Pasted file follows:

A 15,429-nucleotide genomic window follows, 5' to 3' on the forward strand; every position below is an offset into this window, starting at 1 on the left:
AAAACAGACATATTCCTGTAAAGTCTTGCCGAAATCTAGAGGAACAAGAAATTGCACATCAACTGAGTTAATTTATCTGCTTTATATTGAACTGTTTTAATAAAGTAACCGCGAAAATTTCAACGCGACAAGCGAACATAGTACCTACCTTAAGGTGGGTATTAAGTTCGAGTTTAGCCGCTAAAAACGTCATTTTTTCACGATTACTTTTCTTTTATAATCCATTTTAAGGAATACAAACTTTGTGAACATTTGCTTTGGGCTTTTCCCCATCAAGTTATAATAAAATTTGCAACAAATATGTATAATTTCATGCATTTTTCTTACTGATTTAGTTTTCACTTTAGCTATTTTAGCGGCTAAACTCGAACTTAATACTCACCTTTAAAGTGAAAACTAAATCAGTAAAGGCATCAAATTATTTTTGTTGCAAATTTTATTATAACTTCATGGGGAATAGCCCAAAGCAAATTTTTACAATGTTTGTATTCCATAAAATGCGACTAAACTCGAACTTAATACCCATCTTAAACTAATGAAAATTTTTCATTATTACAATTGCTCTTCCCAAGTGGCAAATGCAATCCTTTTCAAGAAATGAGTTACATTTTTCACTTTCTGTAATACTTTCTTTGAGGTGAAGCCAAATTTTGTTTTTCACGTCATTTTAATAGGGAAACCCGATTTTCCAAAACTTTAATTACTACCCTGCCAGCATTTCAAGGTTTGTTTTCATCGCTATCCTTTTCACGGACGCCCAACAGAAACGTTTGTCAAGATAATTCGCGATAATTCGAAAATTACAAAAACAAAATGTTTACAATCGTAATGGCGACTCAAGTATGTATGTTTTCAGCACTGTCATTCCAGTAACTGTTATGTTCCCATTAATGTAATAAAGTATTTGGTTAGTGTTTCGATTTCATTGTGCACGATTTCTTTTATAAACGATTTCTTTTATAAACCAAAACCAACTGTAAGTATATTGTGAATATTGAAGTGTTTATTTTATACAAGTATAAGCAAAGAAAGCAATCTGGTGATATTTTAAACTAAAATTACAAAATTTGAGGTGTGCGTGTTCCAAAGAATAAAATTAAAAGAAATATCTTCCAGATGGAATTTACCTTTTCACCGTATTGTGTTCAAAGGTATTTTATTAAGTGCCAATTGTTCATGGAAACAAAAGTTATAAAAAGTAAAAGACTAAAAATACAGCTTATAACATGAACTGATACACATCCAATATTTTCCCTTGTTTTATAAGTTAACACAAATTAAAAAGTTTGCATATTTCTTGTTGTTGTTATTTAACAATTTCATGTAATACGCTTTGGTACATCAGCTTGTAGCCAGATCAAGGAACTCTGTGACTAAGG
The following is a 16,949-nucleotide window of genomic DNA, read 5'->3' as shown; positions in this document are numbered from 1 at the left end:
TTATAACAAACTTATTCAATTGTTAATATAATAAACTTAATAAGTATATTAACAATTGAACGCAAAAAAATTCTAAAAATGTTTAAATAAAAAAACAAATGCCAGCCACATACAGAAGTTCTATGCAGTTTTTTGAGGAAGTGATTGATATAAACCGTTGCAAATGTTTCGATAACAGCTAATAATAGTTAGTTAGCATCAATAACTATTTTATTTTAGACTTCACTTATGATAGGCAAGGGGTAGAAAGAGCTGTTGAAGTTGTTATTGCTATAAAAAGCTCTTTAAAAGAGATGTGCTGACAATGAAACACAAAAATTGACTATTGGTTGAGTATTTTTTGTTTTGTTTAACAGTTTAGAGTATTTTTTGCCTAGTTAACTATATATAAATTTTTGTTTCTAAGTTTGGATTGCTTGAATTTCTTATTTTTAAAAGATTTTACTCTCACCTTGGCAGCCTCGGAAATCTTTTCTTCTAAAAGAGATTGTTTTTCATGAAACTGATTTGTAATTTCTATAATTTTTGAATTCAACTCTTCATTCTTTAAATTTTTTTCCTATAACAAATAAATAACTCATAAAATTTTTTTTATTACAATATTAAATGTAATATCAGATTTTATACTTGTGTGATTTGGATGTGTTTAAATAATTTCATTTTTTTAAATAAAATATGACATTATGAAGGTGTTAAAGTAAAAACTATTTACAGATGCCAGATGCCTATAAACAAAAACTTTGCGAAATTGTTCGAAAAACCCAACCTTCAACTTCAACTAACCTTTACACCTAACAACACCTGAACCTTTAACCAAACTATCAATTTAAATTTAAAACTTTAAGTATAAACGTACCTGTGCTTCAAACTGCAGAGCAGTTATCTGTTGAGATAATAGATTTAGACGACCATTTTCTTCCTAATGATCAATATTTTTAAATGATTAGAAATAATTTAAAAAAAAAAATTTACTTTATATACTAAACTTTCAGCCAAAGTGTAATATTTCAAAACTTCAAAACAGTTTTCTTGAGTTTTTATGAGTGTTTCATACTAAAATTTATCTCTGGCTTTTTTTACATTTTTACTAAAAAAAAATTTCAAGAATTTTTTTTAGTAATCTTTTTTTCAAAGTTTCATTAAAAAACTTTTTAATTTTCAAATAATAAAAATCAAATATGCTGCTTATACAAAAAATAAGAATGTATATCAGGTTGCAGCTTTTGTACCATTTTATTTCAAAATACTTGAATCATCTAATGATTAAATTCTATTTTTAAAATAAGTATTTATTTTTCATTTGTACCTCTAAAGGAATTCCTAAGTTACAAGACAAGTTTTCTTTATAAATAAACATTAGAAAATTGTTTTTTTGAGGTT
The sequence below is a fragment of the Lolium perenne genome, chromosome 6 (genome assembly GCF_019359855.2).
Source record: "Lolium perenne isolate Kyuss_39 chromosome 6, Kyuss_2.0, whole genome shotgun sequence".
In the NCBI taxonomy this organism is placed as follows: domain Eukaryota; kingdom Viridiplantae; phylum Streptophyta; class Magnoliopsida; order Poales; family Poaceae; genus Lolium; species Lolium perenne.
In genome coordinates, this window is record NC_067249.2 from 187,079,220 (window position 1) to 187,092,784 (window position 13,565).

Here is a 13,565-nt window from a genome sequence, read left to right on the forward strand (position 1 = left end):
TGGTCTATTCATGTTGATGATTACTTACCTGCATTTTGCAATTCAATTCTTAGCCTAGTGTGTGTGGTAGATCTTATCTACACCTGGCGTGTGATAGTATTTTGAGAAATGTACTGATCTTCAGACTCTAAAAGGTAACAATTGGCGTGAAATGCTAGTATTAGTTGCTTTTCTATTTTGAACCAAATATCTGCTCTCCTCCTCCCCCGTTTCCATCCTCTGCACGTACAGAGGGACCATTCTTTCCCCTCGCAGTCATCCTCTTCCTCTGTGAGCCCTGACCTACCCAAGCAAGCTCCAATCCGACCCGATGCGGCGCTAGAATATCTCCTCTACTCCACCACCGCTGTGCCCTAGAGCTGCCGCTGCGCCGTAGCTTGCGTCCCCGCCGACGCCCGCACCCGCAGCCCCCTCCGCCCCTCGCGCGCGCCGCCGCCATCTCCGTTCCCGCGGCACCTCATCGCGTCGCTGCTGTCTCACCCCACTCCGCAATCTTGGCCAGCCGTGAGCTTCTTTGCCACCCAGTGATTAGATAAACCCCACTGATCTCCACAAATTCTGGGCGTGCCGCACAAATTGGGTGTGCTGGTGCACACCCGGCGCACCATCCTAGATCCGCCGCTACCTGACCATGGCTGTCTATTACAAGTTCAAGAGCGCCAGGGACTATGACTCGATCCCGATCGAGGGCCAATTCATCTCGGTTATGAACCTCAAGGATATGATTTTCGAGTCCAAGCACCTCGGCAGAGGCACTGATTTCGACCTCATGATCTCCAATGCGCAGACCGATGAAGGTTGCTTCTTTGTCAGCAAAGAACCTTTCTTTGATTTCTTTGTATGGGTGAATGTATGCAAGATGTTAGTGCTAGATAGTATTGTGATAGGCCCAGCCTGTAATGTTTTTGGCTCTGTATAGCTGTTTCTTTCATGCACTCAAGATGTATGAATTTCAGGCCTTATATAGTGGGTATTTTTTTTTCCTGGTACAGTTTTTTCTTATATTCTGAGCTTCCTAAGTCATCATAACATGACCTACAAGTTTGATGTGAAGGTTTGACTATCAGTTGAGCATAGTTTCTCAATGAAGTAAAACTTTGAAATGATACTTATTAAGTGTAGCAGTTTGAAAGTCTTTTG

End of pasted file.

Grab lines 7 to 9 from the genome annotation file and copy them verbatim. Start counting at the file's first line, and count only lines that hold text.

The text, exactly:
In the NCBI taxonomy this organism is placed as follows: domain Eukaryota; kingdom Viridiplantae; phylum Streptophyta; class Magnoliopsida; order Poales; family Poaceae; genus Lolium; species Lolium perenne.
In genome coordinates, this window is record NC_067249.2 from 187,079,220 (window position 1) to 187,092,784 (window position 13,565).

Here is a 13,565-nt window from a genome sequence, read left to right on the forward strand (position 1 = left end):